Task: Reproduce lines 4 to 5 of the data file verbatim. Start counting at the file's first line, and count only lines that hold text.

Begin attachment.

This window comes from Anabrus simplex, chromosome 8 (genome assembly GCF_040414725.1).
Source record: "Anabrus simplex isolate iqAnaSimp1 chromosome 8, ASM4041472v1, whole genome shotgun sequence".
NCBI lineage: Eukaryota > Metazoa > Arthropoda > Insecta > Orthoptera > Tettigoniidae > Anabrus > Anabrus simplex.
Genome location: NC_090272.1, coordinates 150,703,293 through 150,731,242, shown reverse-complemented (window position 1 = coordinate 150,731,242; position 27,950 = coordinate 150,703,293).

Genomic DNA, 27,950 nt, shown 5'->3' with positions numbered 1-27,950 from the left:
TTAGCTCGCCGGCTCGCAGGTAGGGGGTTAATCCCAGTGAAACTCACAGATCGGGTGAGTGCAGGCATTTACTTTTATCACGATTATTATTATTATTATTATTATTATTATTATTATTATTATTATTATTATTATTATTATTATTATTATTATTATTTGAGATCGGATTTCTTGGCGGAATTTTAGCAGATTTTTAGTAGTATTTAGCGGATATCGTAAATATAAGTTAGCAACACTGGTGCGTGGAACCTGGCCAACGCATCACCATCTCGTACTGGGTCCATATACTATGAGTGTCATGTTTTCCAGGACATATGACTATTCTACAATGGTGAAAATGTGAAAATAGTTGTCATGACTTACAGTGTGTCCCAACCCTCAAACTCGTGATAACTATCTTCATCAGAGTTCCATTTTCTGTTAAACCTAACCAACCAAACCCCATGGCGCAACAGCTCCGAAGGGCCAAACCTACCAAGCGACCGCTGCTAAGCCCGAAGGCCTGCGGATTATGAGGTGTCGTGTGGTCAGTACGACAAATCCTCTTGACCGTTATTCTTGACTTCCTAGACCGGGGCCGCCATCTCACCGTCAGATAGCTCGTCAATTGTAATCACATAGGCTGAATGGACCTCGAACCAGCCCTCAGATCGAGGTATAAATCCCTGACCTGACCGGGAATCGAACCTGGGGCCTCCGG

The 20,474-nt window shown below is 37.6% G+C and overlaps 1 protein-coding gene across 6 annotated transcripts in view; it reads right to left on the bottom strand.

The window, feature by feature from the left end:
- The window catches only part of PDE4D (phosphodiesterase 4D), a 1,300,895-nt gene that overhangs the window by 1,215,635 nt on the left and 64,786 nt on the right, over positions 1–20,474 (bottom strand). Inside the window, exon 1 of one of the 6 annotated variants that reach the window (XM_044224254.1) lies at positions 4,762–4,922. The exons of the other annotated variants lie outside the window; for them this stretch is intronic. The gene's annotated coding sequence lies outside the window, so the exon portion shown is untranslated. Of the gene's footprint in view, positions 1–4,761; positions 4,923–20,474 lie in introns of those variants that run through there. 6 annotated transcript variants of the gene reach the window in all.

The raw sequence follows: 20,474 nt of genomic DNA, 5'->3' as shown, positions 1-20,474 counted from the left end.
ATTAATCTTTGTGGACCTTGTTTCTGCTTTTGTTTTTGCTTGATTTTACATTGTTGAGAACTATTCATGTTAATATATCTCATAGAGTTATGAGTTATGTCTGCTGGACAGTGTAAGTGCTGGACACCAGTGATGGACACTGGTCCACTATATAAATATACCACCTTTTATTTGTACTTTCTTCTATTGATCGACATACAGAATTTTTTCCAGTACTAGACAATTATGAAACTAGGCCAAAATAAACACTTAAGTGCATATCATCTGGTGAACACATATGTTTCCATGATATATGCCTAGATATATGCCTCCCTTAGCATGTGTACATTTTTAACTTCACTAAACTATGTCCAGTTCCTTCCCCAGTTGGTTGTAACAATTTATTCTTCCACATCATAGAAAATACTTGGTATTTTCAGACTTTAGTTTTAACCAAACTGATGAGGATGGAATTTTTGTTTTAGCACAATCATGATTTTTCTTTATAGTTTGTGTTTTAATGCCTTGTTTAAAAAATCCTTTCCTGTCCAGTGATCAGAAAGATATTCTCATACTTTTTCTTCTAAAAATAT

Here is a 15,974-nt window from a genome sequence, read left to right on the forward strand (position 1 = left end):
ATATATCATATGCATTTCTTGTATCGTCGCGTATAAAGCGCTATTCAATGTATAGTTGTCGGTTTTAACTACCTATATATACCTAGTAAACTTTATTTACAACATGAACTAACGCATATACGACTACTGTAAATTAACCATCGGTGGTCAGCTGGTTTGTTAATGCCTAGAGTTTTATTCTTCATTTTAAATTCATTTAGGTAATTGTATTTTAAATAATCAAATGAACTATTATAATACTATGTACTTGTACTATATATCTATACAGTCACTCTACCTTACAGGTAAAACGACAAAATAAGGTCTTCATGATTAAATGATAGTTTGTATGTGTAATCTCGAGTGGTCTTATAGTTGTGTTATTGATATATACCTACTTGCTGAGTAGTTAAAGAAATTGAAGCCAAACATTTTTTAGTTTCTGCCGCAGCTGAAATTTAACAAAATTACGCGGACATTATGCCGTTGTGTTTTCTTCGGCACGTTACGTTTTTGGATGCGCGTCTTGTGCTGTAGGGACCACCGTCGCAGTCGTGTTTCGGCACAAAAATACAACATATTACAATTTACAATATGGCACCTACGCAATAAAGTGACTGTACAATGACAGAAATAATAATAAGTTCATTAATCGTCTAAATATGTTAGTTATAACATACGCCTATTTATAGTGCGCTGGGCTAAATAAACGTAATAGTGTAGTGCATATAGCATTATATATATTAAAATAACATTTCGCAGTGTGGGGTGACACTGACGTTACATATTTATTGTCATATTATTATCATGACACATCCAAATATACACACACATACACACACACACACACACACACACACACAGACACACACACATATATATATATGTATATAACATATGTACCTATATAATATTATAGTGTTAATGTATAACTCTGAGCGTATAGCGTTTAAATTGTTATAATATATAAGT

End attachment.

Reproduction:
Genome location: NC_090272.1, coordinates 150,703,293 through 150,731,242, shown reverse-complemented (window position 1 = coordinate 150,731,242; position 27,950 = coordinate 150,703,293).

Genomic DNA, 27,950 nt, shown 5'->3' with positions numbered 1-27,950 from the left: